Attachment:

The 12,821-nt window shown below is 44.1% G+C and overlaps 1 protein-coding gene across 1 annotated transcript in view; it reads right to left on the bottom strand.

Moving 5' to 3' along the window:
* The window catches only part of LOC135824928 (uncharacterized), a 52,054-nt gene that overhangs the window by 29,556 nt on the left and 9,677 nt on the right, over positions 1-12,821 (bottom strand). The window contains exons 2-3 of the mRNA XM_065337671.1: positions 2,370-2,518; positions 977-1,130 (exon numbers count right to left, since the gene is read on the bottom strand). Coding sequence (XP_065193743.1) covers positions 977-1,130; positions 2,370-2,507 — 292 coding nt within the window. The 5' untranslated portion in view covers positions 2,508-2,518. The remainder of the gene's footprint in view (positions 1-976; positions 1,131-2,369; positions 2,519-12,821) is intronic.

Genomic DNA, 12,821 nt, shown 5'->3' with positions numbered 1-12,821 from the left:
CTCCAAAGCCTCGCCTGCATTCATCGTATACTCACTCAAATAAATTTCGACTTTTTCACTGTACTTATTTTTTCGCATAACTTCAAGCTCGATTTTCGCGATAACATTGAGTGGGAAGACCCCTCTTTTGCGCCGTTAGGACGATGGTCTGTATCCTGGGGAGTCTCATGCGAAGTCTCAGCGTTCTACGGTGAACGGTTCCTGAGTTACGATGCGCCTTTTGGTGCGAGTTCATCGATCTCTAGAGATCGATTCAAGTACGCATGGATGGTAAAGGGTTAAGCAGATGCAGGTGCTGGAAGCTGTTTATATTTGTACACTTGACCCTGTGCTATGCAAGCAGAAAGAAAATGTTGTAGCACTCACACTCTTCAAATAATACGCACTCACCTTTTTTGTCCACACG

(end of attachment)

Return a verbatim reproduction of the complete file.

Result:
The 12,821-nt window shown below is 44.1% G+C and overlaps 1 protein-coding gene across 1 annotated transcript in view; it reads right to left on the bottom strand.

Moving 5' to 3' along the window:
* The window catches only part of LOC135824928 (uncharacterized), a 52,054-nt gene that overhangs the window by 29,556 nt on the left and 9,677 nt on the right, over positions 1-12,821 (bottom strand). The window contains exons 2-3 of the mRNA XM_065337671.1: positions 2,370-2,518; positions 977-1,130 (exon numbers count right to left, since the gene is read on the bottom strand). Coding sequence (XP_065193743.1) covers positions 977-1,130; positions 2,370-2,507 — 292 coding nt within the window. The 5' untranslated portion in view covers positions 2,508-2,518. The remainder of the gene's footprint in view (positions 1-976; positions 1,131-2,369; positions 2,519-12,821) is intronic.

Genomic DNA, 12,821 nt, shown 5'->3' with positions numbered 1-12,821 from the left:
CTCCAAAGCCTCGCCTGCATTCATCGTATACTCACTCAAATAAATTTCGACTTTTTCACTGTACTTATTTTTTCGCATAACTTCAAGCTCGATTTTCGCGATAACATTGAGTGGGAAGACCCCTCTTTTGCGCCGTTAGGACGATGGTCTGTATCCTGGGGAGTCTCATGCGAAGTCTCAGCGTTCTACGGTGAACGGTTCCTGAGTTACGATGCGCCTTTTGGTGCGAGTTCATCGATCTCTAGAGATCGATTCAAGTACGCATGGATGGTAAAGGGTTAAGCAGATGCAGGTGCTGGAAGCTGTTTATATTTGTACACTTGACCCTGTGCTATGCAAGCAGAAAGAAAATGTTGTAGCACTCACACTCTTCAAATAATACGCACTCACCTTTTTTGTCCACACG